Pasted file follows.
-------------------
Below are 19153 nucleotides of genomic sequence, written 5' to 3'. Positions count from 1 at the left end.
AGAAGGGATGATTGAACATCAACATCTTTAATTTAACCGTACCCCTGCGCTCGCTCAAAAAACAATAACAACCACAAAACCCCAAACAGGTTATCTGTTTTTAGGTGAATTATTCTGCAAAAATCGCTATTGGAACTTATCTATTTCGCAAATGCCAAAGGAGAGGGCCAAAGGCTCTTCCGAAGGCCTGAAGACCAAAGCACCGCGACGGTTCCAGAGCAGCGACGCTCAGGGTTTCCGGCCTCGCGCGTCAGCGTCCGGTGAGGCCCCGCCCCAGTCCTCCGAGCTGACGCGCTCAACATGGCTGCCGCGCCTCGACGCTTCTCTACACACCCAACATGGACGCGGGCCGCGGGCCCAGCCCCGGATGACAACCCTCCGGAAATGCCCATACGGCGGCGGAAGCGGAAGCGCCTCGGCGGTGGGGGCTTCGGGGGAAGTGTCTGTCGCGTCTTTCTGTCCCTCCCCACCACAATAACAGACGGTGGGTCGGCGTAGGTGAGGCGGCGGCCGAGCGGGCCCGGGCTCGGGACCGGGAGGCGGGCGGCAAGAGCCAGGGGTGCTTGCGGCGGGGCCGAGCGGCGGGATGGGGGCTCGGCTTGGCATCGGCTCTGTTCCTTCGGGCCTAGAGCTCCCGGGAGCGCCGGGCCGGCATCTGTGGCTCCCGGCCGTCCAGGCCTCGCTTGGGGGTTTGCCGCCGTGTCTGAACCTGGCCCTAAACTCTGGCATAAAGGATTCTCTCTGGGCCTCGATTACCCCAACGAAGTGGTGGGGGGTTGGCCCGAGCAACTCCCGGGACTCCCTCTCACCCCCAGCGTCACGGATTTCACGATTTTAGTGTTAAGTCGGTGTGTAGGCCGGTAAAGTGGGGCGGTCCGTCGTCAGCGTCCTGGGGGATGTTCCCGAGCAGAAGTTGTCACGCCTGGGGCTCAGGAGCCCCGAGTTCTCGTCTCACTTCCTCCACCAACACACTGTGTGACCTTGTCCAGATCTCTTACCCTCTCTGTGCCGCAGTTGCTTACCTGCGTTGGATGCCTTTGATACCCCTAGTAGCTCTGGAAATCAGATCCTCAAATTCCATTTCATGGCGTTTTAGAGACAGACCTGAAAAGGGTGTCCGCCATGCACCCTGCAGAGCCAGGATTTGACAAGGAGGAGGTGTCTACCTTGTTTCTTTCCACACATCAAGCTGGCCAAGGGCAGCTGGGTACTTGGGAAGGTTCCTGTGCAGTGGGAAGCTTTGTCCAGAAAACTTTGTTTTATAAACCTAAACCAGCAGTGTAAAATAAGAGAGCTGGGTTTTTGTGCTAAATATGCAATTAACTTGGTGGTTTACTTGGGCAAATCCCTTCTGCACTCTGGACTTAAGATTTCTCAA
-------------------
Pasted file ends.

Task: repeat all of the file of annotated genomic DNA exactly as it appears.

Below are 19153 nucleotides of genomic sequence, written 5' to 3'. Positions count from 1 at the left end.
AGAAGGGATGATTGAACATCAACATCTTTAATTTAACCGTACCCCTGCGCTCGCTCAAAAAACAATAACAACCACAAAACCCCAAACAGGTTATCTGTTTTTAGGTGAATTATTCTGCAAAAATCGCTATTGGAACTTATCTATTTCGCAAATGCCAAAGGAGAGGGCCAAAGGCTCTTCCGAAGGCCTGAAGACCAAAGCACCGCGACGGTTCCAGAGCAGCGACGCTCAGGGTTTCCGGCCTCGCGCGTCAGCGTCCGGTGAGGCCCCGCCCCAGTCCTCCGAGCTGACGCGCTCAACATGGCTGCCGCGCCTCGACGCTTCTCTACACACCCAACATGGACGCGGGCCGCGGGCCCAGCCCCGGATGACAACCCTCCGGAAATGCCCATACGGCGGCGGAAGCGGAAGCGCCTCGGCGGTGGGGGCTTCGGGGGAAGTGTCTGTCGCGTCTTTCTGTCCCTCCCCACCACAATAACAGACGGTGGGTCGGCGTAGGTGAGGCGGCGGCCGAGCGGGCCCGGGCTCGGGACCGGGAGGCGGGCGGCAAGAGCCAGGGGTGCTTGCGGCGGGGCCGAGCGGCGGGATGGGGGCTCGGCTTGGCATCGGCTCTGTTCCTTCGGGCCTAGAGCTCCCGGGAGCGCCGGGCCGGCATCTGTGGCTCCCGGCCGTCCAGGCCTCGCTTGGGGGTTTGCCGCCGTGTCTGAACCTGGCCCTAAACTCTGGCATAAAGGATTCTCTCTGGGCCTCGATTACCCCAACGAAGTGGTGGGGGGTTGGCCCGAGCAACTCCCGGGACTCCCTCTCACCCCCAGCGTCACGGATTTCACGATTTTAGTGTTAAGTCGGTGTGTAGGCCGGTAAAGTGGGGCGGTCCGTCGTCAGCGTCCTGGGGGATGTTCCCGAGCAGAAGTTGTCACGCCTGGGGCTCAGGAGCCCCGAGTTCTCGTCTCACTTCCTCCACCAACACACTGTGTGACCTTGTCCAGATCTCTTACCCTCTCTGTGCCGCAGTTGCTTACCTGCGTTGGATGCCTTTGATACCCCTAGTAGCTCTGGAAATCAGATCCTCAAATTCCATTTCATGGCGTTTTAGAGACAGACCTGAAAAGGGTGTCCGCCATGCACCCTGCAGAGCCAGGATTTGACAAGGAGGAGGTGTCTACCTTGTTTCTTTCCACACATCAAGCTGGCCAAGGGCAGCTGGGTACTTGGGAAGGTTCCTGTGCAGTGGGAAGCTTTGTCCAGAAAACTTTGTTTTATAAACCTAAACCAGCAGTGTAAAATAAGAGAGCTGGGTTTTTGTGCTAAATATGCAATTAACTTGGTGGTTTACTTGGGCAAATCCCTTCTGCACTCTGGACTTAAGATTTCTCAA